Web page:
* Pain or discomfort located between the bottom of the rib cage and the groin crease.
* The older child complains of a stomachache.
* The younger child should at least point to or hold the abdomen.
* Indigestion: Indigestion or overeating causes many mild stomachaches.
* Gastroenteritis: A viral infection of the intestines causes stomach cramps as well as vomiting or diarrhea.
* Food Poisoning: Severe vomiting or diarrhea lasting fewer than 12 hours is often caused by bacterial overgrowth in unrefrigerated foods.
* Constipation: The need to pass a stool causes lower abdominal cramps.
* Strep: Strep throat causes up to 10% of acute abdominal pain.
* Serious Causes: These include appendicitis, kidney infections, and intussusception. Suspect appendicitis if pain is low on the right side, the child walks bent over, the child won’t hop or jump, and the child prefers to lie still.
* Stress: The most common cause of recurrent stomachaches is stress (commonly called the “worried stomach”). More than 10% of children have them. These children tend to be sensitive, serious, conscientious, even model children. This can make them more vulnerable to the normal stresses of life, such as changing schools, moving, or family disagreements. The pain occurs in the pit of the stomach or near the belly button. The pain is mild but real.
Call 911 Now (Your Child May Need an Ambulance) If: Not moving or too weak to stand
Call Your Doctor Now (or in Alberta, Canada call 780-408-LINK) If:
* Your child looks or acts very sick
* You suspect poisoning with a plant, medicine, or chemical
*Unable to walk or walks bent over holding the abdomen
* Pain mainly low on the right side
* Pain or swelling in the scrotum or testicle (male)
* Could be pregnant (female)
* Severe pain anywhere
* Constant pain (or crying) present longer than 2 hours
* Blood in the stool or vomiting blood
* Vomiting bile (bright yellow or green)
* Recent injury to the abdomen
* Child is younger than 2 years
* Fever above 104°F (40°C) and not improved 2 hours after fever medicine
Call Your Doctor Within 24 Hours (Between 9:00 am and 4:00 pm) If:
* You think your child needs to be seen
* Mild pain that comes and goes (cramps) lasts longer than 24 hours
* Fever is present
Call Your Doctor During Weekday Office Hours If:
* You have other questions or concerns
* Abdominal pains are a recurrent chronic problem
Parent Care at Home If: Mild abdominal pain and you don’t think your child needs to be seen
Home care advice for mild abdominal pain:
* A mild stomachache can be caused by something as simple as gas pains or overeating.
* Sometimes a stomachache signals the onset of a vomiting or diarrhea illness from a virus (gastroenteritis). Watching your child for 2 hours will usually tell you the cause.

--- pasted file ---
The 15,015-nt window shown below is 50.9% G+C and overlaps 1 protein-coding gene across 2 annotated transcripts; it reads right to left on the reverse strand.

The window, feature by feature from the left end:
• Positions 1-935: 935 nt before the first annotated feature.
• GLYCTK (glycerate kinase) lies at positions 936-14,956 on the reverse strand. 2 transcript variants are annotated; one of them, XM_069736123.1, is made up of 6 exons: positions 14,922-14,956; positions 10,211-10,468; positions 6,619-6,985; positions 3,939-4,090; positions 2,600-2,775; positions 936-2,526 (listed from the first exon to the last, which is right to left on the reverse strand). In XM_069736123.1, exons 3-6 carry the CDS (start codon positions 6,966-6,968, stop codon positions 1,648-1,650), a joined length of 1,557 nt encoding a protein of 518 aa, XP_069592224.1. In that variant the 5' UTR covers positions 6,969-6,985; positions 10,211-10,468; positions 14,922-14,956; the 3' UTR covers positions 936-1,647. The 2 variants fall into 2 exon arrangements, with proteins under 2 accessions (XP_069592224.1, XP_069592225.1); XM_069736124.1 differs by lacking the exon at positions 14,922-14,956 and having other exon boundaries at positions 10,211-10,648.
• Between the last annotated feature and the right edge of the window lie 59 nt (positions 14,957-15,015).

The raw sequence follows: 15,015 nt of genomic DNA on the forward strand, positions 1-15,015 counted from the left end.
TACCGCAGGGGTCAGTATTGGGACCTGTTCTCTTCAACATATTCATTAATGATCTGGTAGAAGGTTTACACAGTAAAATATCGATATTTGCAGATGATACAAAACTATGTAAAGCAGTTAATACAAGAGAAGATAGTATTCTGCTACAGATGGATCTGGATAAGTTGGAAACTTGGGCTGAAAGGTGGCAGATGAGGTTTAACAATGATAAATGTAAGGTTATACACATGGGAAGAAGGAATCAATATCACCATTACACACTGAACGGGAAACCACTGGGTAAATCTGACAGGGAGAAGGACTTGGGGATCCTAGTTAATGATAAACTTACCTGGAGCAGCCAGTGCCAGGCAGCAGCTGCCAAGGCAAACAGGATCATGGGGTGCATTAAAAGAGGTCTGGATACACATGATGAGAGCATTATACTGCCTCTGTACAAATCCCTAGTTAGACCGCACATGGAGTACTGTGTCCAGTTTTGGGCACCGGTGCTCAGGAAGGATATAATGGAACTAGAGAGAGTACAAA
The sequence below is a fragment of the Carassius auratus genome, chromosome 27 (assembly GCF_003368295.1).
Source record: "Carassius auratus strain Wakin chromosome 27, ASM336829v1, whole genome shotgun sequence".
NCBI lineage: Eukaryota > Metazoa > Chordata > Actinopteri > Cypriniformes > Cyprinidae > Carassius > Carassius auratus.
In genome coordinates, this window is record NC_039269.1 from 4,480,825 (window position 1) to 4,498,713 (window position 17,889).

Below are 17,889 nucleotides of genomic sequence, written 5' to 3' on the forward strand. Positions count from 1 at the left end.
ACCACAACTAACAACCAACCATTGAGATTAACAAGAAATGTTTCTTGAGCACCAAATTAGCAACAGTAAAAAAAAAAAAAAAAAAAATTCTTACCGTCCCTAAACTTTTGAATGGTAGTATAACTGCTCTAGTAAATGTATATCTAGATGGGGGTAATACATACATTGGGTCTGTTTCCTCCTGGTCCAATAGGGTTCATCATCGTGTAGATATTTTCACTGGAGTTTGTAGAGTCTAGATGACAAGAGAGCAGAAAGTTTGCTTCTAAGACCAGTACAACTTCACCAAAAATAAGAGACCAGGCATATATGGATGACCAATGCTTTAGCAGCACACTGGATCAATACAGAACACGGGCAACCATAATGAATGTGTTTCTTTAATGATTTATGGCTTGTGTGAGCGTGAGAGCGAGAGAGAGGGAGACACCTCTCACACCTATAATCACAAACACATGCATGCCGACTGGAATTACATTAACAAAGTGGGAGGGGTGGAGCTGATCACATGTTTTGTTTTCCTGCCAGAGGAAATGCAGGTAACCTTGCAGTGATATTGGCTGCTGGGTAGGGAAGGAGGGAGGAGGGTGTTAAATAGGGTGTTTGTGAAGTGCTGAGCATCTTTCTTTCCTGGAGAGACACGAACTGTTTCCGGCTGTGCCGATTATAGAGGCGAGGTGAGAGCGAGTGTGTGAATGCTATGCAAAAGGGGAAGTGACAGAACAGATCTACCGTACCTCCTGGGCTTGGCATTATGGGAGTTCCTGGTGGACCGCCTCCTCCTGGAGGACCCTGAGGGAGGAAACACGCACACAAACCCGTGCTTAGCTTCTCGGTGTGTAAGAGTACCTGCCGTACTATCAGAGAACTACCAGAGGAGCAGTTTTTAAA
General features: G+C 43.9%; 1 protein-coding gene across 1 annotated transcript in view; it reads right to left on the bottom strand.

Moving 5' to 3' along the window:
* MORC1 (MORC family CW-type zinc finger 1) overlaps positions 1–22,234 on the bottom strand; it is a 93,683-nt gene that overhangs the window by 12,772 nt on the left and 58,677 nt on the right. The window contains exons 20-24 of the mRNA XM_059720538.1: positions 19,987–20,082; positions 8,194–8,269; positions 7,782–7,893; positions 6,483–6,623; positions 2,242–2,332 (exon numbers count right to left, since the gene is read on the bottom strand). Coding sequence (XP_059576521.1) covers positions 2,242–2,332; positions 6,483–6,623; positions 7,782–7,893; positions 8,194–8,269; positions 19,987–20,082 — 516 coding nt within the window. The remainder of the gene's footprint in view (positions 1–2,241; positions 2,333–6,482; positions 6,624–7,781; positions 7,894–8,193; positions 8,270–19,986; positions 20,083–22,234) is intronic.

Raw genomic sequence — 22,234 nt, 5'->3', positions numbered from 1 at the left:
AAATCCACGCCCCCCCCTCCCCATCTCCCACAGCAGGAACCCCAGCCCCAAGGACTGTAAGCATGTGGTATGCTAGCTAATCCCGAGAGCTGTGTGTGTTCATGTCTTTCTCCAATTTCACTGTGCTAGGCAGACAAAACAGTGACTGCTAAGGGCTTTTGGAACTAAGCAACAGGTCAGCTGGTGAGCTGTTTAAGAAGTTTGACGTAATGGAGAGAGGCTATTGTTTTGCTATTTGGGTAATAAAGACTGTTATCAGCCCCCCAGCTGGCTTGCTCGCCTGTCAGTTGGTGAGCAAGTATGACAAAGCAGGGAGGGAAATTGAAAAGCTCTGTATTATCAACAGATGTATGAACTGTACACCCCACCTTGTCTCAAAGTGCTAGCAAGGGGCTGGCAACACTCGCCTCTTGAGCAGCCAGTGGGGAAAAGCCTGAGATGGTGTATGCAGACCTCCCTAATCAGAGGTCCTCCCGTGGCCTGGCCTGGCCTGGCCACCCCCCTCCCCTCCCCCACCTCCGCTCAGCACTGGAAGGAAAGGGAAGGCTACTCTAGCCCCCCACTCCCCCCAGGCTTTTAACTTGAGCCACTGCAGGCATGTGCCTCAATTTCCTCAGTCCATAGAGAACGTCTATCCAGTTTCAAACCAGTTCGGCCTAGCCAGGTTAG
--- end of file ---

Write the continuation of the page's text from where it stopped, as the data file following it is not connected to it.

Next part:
2. Rest: Encourage your child to lie down and rest until feeling better.
3. Clear Fluids: Offer clear fluids only (eg, water, flat sofy drinks, half-strength Gatorade). For mild pain, offer a regular diet.
4. Prepare for Vomiting: Keep a vomiting pan handy. Younger children often refer to nausea as a stomachache.
5. Pass a Stool: Encourage sitting on the toilet and trying to pass a stool. This may relieve pain if it is caused by constipation or impending diarrhea. (Note: for constipation, sitting in warm water may relax the anus and help release a stool.)
6. Avoid Medicines: Any drug (especially ibuprofen [eg, Advil]) could irritate the stomach lining and make the pain worse. Do not give any pain medicines or laxatives for stomach cramps. For fever above 102°F (39°C), acetaminophen (eg, Tylenol) can be given.
7. Expected Course: With harmless causes, the pain is usually better or resolved in 2 hours. With gastroenteritis (stomach flu), belly cramps may precede each bout of vomiting or diarrhea and last several days. With serious causes (eg, appendicitis), the pain worsens and becomes constant.
8. Call Your Doctor If:
* Pain becomes severe
* Constant pain present longer than 2 hours
* Mild pain that comes and goes present longer then 24 hours.
* Your child becomes worse
9. Worried Stomach, Extra Advice:
* Help your child talk about events that trigger abdominal pain and how to cope with these triggers next time.
* Help your child worry less about things he can’t control.
* Teach your child to use relaxation exercises (relaxing every muscle in the body) to treat the pain. Lie down in a quiet place; take deep, slow breaths; and think about something pleasant. Listening to CDs or audiotapes that teach relaxation might help.
* Teach your child the importance of getting adequate sleep.
* Make sure that your child doesn’t miss any school because of stomachaches. Stressed children have a tendency to want to stay home when the going gets rough.
* CAUTION: Your child should have a complete medical checkup before you conclude that recurrent stomachaches are caused by worrying too much.
Based on recommendations/advice in “My Child is Sick; Expert Advice for Managing Common Illnesses and Injuries”, 14th Edition, by Barton D. Schmitt